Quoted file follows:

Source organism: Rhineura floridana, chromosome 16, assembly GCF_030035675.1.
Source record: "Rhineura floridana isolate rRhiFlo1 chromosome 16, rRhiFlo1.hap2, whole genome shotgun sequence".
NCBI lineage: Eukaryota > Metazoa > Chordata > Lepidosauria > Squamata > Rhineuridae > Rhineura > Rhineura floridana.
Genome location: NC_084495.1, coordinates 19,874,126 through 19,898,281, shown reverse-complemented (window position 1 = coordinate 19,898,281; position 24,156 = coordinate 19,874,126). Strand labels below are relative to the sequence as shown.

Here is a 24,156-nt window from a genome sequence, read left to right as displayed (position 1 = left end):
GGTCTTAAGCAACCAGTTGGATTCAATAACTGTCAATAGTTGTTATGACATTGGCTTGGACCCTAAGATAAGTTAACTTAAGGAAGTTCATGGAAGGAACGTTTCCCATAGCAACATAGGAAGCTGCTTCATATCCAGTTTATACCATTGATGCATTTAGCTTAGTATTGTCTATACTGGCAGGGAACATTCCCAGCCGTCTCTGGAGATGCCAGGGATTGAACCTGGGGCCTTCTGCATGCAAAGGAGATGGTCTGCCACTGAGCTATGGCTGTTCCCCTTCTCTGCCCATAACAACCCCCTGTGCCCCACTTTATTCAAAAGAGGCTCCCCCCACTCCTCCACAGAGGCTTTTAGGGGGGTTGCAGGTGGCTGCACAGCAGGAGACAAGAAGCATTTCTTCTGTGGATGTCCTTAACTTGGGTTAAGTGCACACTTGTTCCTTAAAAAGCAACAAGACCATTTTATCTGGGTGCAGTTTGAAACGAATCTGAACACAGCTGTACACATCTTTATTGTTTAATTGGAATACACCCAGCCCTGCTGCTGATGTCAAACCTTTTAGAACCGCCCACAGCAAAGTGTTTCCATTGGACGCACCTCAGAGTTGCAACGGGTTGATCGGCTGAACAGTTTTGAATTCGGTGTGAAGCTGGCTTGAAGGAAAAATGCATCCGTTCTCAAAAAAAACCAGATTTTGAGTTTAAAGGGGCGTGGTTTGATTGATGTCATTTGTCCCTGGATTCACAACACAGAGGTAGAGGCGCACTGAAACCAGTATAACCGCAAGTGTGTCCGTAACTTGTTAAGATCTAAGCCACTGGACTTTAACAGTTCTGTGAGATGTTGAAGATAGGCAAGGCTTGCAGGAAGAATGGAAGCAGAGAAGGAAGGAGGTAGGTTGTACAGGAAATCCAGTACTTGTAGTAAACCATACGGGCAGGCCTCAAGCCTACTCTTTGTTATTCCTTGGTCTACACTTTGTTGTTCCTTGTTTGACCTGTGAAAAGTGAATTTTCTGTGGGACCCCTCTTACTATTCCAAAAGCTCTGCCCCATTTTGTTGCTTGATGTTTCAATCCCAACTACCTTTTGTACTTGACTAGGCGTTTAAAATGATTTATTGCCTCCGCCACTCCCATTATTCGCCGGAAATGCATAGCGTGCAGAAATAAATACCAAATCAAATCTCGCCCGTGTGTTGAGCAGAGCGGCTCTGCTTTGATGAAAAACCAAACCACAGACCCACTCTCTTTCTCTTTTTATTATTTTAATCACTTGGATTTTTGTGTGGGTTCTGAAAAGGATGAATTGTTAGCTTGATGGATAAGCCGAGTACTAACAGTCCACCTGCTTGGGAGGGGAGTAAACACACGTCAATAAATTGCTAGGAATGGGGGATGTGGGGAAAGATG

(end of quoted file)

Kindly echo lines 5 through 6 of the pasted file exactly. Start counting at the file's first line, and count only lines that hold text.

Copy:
Here is a 24,156-nt window from a genome sequence, read left to right as displayed (position 1 = left end):
GGTCTTAAGCAACCAGTTGGATTCAATAACTGTCAATAGTTGTTATGACATTGGCTTGGACCCTAAGATAAGTTAACTTAAGGAAGTTCATGGAAGGAACGTTTCCCATAGCAACATAGGAAGCTGCTTCATATCCAGTTTATACCATTGATGCATTTAGCTTAGTATTGTCTATACTGGCAGGGAACATTCCCAGCCGTCTCTGGAGATGCCAGGGATTGAACCTGGGGCCTTCTGCATGCAAAGGAGATGGTCTGCCACTGAGCTATGGCTGTTCCCCTTCTCTGCCCATAACAACCCCCTGTGCCCCACTTTATTCAAAAGAGGCTCCCCCCACTCCTCCACAGAGGCTTTTAGGGGGGTTGCAGGTGGCTGCACAGCAGGAGACAAGAAGCATTTCTTCTGTGGATGTCCTTAACTTGGGTTAAGTGCACACTTGTTCCTTAAAAAGCAACAAGACCATTTTATCTGGGTGCAGTTTGAAACGAATCTGAACACAGCTGTACACATCTTTATTGTTTAATTGGAATACACCCAGCCCTGCTGCTGATGTCAAACCTTTTAGAACCGCCCACAGCAAAGTGTTTCCATTGGACGCACCTCAGAGTTGCAACGGGTTGATCGGCTGAACAGTTTTGAATTCGGTGTGAAGCTGGCTTGAAGGAAAAATGCATCCGTTCTCAAAAAAAACCAGATTTTGAGTTTAAAGGGGCGTGGTTTGATTGATGTCATTTGTCCCTGGATTCACAACACAGAGGTAGAGGCGCACTGAAACCAGTATAACCGCAAGTGTGTCCGTAACTTGTTAAGATCTAAGCCACTGGACTTTAACAGTTCTGTGAGATGTTGAAGATAGGCAAGGCTTGCAGGAAGAATGGAAGCAGAGAAGGAAGGAGGTAGGTTGTACAGGAAATCCAGTACTTGTAGTAAACCATACGGGCAGGCCTCAAGCCTACTCTTTGTTATTCCTTGGTCTACACTTTGTTGTTCCTTGTTTGACCTGTGAAAAGTGAATTTTCTGTGGGACCCCTCTTACTATTCCAAAAGCTCTGCCCCATTTTGTTGCTTGATGTTTCAATCCCAACTACCTTTTGTACTTGACTAGGCGTTTAAAATGATTTATTGCCTCCGCCACTCCCATTATTCGCCGGAAATGCATAGCGTGCAGAAATAAATACCAAATCAAATCTCGCCCGTGTGTTGAGCAGAGCGGCTCTGCTTTGATGAAAAACCAAACCACAGACCCACTCTCTTTCTCTTTTTATTATTTTAATCACTTGGATTTTTGTGTGGGTTCTGAAAAGGATGAATTGTTAGCTTGATGGATAAGCCGAGTACTAACAGTCCACCTGCTTGGGAGGGGAGTAAACACACGTCAATAAATTGCTAGGAATGGGGGATGTGGGGAAAGATG